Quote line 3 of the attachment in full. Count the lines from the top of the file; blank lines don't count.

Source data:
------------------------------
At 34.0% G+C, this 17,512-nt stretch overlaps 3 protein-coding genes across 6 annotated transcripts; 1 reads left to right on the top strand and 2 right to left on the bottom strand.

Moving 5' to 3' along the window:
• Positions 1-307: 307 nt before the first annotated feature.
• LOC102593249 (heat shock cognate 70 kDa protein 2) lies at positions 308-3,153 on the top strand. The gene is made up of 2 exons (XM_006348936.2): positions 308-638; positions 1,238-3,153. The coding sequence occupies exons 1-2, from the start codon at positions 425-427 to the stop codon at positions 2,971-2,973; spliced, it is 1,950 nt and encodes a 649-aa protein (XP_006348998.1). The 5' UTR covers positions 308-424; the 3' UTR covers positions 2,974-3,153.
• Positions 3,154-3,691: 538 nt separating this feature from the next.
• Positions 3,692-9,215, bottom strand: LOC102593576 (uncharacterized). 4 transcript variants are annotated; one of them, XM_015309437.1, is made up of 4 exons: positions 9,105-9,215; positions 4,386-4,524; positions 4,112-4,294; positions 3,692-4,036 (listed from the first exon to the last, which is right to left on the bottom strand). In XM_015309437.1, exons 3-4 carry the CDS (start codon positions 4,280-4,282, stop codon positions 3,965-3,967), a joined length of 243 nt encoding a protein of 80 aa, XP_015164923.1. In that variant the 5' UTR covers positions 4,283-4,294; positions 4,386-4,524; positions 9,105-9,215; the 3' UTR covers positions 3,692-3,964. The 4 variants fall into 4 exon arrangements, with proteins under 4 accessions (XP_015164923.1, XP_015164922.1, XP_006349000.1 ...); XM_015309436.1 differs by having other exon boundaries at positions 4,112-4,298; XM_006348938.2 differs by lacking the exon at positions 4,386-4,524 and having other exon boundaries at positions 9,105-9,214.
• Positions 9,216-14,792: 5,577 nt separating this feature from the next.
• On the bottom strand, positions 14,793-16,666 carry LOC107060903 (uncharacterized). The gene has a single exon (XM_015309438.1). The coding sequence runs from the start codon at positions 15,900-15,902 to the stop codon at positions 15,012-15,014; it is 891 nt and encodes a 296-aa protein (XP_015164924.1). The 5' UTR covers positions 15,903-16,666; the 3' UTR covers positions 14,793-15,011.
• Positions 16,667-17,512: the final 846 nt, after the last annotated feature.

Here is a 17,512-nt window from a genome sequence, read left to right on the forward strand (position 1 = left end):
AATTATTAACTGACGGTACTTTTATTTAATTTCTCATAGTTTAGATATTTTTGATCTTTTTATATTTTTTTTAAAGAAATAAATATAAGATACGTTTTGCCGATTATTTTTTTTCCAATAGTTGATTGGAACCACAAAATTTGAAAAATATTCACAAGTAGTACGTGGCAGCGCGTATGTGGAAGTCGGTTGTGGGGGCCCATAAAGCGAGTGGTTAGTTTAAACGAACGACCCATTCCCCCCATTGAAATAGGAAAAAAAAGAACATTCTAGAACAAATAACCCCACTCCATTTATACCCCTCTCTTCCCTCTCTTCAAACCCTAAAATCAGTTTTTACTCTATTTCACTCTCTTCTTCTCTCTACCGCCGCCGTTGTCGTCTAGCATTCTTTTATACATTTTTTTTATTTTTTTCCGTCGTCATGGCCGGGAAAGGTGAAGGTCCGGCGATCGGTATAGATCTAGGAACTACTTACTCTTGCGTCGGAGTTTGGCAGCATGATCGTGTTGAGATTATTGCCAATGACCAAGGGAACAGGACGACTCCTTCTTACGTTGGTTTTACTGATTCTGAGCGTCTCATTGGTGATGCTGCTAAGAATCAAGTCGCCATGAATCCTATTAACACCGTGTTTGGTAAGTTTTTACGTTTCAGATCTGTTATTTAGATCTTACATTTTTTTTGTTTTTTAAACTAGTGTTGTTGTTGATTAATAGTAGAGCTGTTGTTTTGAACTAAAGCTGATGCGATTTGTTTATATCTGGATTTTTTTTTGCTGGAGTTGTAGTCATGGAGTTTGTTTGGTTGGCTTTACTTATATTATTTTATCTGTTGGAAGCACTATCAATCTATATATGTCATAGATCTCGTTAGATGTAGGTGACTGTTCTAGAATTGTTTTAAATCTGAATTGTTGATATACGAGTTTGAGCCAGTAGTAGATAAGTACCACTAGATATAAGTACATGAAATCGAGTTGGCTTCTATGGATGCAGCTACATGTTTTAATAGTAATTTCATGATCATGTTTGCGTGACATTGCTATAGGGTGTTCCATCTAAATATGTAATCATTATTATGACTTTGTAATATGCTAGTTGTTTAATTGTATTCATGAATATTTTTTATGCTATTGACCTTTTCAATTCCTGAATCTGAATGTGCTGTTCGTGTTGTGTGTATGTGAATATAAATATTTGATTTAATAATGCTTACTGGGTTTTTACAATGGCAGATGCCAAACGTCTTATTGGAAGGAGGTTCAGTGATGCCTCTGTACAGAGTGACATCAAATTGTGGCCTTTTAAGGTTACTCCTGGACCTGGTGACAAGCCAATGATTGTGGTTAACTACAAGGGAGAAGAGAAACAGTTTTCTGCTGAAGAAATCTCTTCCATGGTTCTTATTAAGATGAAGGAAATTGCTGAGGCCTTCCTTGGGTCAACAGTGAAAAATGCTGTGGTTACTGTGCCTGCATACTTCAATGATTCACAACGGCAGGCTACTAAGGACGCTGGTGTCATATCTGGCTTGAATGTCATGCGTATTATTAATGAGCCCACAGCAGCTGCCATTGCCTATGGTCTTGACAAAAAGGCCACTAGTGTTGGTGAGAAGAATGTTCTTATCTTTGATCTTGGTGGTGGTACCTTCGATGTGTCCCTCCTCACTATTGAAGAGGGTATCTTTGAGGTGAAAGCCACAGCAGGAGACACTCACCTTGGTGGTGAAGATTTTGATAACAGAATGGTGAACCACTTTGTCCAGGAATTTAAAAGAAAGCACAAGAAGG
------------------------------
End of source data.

• Positions 1-307: 307 nt before the first annotated feature.